Whatever your previous use of social advertising, you’ll have to work harder in the future to gain consumer loyalty and trust via these methods simply because of these perceptions (and potentially a few bad eggs). That makes transparency incredibly important, especially when you’re dealing with things like native ads that may at first appear to be normal posts in a user’s feed.
In 2018 and beyond, transparency isn’t really a choice. GDPR is a revolutionary step forward in protecting user data anywhere online, and Facebook itself has added transparency tools, pulling back the curtain between advertisers and users. For example, anyone is able to view all the ads being run by a Facebook Page by using one of these tools.
What does transparency in Facebook advertising mean for your organization?
- Always align your ads with the attached content or offer — consumers should never click an ad link and end up on a page that doesn’t correspond with the tone, content and offer in the ad copy
- Keep advertising within your own brand voice and aligned with your mission — brands that step outside of themselves to capture market share don’t foster trust with either existing or potential customers
- Since anyone can see all the ads you’re running, carefully consider A/B testing — it’s one thing to tweak layout, wording and images for different responses, but avoid giving a completely different message in ads for the same product
- Be upfront about your goals — don’t try to “trick” consumers into converting; be honest in your CTA about what action you want them to take
The way social media — Facebook in particular — and advertisers use data is another controversy brought to the forefront in part because of political use of Facebook. CMO points to the Cambridge Analytica scandal as a learning event for all social media and online marketers. Users may feel burned by political activity on social networks, and the best way to engage them is to ensure your company’s marketing tactics are a salve of honesty and transparency.
3. Data Analysis is a Powerful Facebook Ad Tool, But Use it Wisely
Notice that the lesson isn’t “don’t use personal data.” Online marketing in its current form makes eschewing data — personal or otherwise — a death stroke for your brand, and recent political campaigns prove that targeted marketing is extremely powerful.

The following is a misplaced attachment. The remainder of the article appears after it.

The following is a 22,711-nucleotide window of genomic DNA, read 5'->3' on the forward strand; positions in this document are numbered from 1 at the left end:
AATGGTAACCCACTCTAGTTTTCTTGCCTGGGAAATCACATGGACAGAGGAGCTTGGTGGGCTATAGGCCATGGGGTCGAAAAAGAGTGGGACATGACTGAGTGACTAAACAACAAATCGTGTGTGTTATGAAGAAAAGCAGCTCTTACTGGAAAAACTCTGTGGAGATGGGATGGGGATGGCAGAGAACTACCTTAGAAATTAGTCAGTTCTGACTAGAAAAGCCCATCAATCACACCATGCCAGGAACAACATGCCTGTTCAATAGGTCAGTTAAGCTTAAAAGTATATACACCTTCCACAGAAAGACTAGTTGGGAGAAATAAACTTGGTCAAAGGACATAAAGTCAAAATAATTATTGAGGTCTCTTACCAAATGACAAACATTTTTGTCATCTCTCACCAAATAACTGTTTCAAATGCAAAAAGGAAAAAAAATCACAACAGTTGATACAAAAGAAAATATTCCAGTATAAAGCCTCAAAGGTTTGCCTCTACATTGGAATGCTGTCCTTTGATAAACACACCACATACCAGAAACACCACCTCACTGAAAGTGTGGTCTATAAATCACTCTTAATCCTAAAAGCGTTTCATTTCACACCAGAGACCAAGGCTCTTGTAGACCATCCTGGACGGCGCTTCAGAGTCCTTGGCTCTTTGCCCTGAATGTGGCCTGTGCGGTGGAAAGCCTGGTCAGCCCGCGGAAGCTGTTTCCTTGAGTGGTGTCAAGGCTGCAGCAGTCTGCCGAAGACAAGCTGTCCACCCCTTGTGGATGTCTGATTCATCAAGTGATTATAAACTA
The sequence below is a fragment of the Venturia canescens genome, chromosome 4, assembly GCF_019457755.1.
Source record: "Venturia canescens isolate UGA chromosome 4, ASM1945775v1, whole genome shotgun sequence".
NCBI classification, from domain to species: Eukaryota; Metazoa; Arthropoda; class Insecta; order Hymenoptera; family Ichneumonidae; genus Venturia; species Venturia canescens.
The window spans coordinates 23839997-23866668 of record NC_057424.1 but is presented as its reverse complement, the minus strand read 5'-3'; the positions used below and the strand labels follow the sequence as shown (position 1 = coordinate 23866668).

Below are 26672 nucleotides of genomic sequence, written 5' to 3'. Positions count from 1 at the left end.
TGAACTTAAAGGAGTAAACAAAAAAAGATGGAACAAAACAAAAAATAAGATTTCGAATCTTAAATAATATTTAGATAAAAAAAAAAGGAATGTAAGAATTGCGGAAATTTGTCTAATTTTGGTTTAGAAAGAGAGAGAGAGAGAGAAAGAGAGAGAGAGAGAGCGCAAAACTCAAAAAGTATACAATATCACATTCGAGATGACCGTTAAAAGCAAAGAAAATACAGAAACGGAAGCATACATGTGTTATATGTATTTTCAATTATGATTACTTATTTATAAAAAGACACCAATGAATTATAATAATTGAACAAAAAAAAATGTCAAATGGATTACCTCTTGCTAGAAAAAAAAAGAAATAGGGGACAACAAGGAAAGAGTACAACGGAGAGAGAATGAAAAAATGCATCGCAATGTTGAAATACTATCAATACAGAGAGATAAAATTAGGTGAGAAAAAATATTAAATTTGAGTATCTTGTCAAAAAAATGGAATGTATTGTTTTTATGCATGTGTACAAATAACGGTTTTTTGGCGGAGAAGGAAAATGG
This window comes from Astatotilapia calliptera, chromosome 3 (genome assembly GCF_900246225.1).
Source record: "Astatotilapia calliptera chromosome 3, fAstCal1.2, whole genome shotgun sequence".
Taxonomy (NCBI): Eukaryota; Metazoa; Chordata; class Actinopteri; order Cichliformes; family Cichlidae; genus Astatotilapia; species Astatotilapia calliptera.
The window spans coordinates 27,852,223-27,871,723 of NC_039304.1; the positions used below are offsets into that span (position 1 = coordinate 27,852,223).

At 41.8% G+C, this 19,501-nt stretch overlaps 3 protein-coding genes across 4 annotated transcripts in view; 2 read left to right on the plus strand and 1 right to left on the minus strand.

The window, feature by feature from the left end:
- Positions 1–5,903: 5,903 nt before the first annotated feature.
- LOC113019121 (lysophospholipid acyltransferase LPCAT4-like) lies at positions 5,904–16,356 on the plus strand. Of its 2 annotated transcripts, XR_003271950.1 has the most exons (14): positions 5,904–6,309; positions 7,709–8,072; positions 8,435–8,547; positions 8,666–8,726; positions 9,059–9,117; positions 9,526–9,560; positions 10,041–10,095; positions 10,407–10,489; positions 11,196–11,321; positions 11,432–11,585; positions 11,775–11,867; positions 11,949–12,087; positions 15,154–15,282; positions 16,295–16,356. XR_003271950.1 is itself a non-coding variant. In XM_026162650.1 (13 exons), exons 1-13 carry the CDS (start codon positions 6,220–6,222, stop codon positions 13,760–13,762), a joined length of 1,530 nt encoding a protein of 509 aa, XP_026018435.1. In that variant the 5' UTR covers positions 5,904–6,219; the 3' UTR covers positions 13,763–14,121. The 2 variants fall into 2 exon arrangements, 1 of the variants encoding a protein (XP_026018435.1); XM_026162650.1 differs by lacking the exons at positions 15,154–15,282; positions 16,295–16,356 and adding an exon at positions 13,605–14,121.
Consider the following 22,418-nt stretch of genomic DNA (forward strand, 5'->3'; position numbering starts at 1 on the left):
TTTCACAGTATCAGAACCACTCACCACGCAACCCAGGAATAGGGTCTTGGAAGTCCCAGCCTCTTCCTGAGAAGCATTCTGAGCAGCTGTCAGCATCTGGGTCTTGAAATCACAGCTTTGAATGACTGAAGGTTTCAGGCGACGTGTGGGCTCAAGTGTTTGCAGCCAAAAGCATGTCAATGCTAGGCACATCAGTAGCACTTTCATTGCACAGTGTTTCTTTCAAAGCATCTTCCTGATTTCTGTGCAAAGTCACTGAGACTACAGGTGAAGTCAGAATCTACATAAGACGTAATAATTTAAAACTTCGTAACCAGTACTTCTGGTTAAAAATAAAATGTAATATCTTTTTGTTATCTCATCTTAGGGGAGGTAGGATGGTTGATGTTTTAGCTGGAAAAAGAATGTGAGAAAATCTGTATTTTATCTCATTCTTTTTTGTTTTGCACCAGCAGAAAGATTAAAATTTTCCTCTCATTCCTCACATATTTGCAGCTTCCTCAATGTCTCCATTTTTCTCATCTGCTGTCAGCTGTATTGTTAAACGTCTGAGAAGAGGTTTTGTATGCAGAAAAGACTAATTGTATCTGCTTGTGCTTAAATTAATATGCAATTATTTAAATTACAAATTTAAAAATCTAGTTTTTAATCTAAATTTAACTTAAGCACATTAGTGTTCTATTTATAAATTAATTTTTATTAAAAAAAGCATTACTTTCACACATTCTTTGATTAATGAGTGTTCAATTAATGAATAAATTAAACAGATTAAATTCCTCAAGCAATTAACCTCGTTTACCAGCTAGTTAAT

Political parties or those surrounding them may have misused personal data, but social marketers don’t have too. The ad targeting ability that is possible on Facebook is what makes it such a powerful tool for marketers, and Facebook makes it possible for you to use that data in appropriate ways. This is especially true now, with Facebook making changes in the wake of its own scandals to better protect users while continuing to support marketers.
Whether you leverage the power of Facebook ads or use targeting data in off-platform campaigns, here are some tips for marketing within ethical lines:
- Don’t collect user information without informing your audience that you do; if you collect information on sites or in apps, you need a disclaimer that announces this fact
- Be honest with users about how you use their information; loyal customers will often share some information with you if they feel comfortable that you’re being transparent about why you need it
- NEVER (it can’t be emphasized enough) share user information with third parties without express consent to do so
- Even if you have consent to share information, ensure your communication was clear and the consent was given freely; one of the issues surrounding Facebook’s data woes is an almost he said/she said scenario about who consented to sharing what information
- Act as a business, but remember to protect your customers; most companies can’t afford to treat their customers and users as insignificants, and even Facebook is feeling the backlash of doing so
Image 1: Screenshot by Author. Taken August 2018 from Business Insider.
Image 2: Screenshot by Author. Taken August 2018 from USA Today.